FOI Notes: User Tips, UK, Mexico, Japan, Zambia, Canada, Environmental Transparency

24 December 2014

FOI User Tricks: Tips (and Spanish version) for using FOI penned by independent Mexican journalist Alejandra Xanic von Bertrab, who shared a Pulitzer Prize with New York Times reporter David Barstow for their investigation into Walmart’s expansion in Mexico that required more than 800 FOIA requests.

There’s more detail, but in brief:

  1. Explore alternate routes.
  2. Study the tool.
  3. Be careful what you ask for.
  4. What do they mean by information?
  5. Do some talking.
  6. Be prepared for pushback.
  7. Your identity.
  8. The conspiracy theory.

United Kingdom: Jon Baines in his blog, Information Right and Wrongs, discusses a speech by Information Commissioner Christopher Graham and compares the UK and Scottish appeals systems.

Mexico: The Federal Institute for Access to Information and Data Protection creates a web tool, Travel Claros, to provide information about national and international travel by public servants. (Description in Spanish.)

Canada: 2014 in review by Vicent Gogolek, Executive Director, BC Freedom of Information and Privacy Association, titled, “Access to Info Was Mostly Gloomy With Some Rays of Light in 2014.”

Zambia: In The Times of Zambia, regarding data portals, Charles Simengwa writes:

The launch of the e-Government statistical data portals will help Zambia reach a higher plane of achievements, especially that it comes at a time when countries on the African continent are seeking to draw maximum benefits from Information Communication Technologies (ICTs). Now that the statistical data portals, an initiative of the African Development Bank (AfDB), have been rolled out, Zambia should consider complementing them with open data platforms.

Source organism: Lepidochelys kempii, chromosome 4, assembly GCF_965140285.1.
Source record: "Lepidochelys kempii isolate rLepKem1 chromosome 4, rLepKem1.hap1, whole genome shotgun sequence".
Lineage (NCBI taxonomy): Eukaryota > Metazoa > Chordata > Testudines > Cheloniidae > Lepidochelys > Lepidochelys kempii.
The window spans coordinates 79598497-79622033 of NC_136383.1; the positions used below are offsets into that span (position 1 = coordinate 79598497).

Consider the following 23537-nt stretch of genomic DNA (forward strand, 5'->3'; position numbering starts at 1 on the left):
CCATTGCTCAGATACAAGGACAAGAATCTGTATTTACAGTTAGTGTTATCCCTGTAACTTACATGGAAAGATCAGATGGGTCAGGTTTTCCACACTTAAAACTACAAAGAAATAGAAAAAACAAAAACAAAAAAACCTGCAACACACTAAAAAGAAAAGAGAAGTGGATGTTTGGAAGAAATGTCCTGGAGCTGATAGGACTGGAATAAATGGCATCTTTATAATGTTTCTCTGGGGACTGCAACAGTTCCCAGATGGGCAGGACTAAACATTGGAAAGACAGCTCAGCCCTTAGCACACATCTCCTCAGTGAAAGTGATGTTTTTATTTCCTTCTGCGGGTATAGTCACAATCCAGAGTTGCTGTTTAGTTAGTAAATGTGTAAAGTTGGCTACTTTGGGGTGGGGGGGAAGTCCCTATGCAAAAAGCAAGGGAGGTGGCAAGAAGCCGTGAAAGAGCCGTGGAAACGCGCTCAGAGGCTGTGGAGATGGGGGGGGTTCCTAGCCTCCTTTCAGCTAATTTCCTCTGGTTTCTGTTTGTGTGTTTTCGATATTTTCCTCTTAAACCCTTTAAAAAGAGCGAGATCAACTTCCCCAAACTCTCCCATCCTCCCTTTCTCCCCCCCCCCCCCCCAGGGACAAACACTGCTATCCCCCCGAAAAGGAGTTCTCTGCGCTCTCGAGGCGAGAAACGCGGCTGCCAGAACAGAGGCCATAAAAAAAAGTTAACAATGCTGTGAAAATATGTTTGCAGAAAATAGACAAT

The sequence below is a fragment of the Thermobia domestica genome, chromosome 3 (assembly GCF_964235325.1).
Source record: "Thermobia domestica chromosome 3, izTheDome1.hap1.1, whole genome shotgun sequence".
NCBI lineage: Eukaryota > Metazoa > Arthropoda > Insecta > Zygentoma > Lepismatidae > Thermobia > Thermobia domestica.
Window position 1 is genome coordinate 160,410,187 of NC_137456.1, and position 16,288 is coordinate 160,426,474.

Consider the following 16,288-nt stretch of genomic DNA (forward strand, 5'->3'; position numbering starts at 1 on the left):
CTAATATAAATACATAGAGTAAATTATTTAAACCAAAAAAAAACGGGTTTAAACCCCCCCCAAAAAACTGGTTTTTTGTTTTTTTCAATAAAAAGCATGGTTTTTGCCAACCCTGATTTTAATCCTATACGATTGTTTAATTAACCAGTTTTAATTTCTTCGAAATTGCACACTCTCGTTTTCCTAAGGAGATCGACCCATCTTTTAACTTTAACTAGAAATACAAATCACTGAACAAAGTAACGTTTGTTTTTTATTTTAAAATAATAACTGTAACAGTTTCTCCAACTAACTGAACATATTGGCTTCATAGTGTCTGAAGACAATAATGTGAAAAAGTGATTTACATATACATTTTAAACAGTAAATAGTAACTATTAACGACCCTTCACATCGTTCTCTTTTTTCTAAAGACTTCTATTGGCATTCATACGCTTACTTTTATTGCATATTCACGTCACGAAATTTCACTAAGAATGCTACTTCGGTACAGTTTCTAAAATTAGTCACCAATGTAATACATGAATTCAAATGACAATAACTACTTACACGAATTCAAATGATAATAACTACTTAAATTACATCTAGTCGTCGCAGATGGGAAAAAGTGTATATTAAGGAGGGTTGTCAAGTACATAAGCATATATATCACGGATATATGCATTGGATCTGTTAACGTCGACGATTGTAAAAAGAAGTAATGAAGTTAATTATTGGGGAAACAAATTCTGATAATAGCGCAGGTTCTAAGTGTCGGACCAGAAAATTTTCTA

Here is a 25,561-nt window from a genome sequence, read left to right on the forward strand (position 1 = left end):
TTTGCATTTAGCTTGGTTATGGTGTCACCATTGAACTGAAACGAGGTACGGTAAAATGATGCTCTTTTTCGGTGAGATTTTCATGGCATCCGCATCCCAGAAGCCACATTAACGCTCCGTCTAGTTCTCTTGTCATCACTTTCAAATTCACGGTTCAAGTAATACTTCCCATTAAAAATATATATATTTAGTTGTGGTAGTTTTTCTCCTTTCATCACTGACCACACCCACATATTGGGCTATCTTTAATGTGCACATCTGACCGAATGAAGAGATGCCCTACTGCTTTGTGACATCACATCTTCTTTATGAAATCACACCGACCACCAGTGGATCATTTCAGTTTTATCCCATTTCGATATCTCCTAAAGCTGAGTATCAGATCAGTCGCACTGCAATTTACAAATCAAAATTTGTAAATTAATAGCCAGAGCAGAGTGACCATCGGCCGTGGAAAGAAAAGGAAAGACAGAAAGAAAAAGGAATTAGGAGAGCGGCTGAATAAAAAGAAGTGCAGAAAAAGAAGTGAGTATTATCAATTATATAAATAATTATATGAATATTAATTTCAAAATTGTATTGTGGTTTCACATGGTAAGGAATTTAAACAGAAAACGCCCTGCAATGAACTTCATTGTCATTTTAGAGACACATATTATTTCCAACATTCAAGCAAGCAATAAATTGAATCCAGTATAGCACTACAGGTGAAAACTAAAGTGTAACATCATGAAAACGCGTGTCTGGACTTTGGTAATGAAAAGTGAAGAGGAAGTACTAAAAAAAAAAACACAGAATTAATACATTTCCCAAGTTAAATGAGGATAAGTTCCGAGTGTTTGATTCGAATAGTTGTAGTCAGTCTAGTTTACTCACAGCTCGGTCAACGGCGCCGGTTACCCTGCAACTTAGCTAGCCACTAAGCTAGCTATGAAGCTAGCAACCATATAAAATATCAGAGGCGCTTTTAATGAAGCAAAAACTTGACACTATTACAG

Japan: An article in The Japan Times says, “A Japanese Internet activist and academic is challenging the recently enacted state secrets law by setting up a website aimed at making it easier for government officials to leak sensitive information to the media without getting caught.” The website uses an open source platform called GlobaLeaks developed by the Europe-based Hermes Center for Transparency and Digital Human Rights, said Masayuki Hatta, an economics lecturer at Surugadai University.

Environmental Transparency: “A growing suite of digital tools is emerging to better manage the world’s natural resources write Stephanie Ratté, a project coordinator and research analyst with the Governance of Forests Initiatives; Carole Excell, the project director of The Access Initiative at the World Resources Institute and Lauren Williams, an associate with the Governance of Forests Initiative, leading engagement in the Congo Basin.

Holiday FOI: The Twelve Days of FOI Christmas by Jonathan Baines. One verse:

On the third day of Xmas FOI revealed to me 3 pinched hens*, two turtle docs and cartridges for the army

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